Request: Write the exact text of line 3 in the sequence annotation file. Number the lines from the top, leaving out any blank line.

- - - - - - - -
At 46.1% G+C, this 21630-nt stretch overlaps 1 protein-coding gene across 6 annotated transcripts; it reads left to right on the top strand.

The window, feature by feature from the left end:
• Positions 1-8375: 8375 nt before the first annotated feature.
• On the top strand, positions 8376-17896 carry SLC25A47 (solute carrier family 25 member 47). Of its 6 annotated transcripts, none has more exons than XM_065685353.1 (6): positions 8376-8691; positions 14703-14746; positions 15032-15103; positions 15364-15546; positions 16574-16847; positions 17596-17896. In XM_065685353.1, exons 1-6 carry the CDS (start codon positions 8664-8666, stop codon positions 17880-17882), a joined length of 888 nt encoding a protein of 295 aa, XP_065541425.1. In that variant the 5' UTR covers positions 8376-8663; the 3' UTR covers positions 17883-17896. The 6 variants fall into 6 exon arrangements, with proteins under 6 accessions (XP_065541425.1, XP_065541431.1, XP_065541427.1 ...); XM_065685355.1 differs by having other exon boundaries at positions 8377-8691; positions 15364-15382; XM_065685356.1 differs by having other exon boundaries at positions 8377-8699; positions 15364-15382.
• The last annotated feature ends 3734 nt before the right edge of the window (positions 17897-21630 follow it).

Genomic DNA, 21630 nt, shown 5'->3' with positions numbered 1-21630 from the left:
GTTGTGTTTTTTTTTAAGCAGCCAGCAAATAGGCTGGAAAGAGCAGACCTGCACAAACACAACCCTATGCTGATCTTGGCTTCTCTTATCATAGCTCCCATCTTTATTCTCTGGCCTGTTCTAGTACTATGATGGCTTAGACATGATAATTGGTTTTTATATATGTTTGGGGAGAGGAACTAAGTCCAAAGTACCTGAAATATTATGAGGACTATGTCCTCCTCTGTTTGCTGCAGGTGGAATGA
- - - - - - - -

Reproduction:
• Positions 1-8375: 8375 nt before the first annotated feature.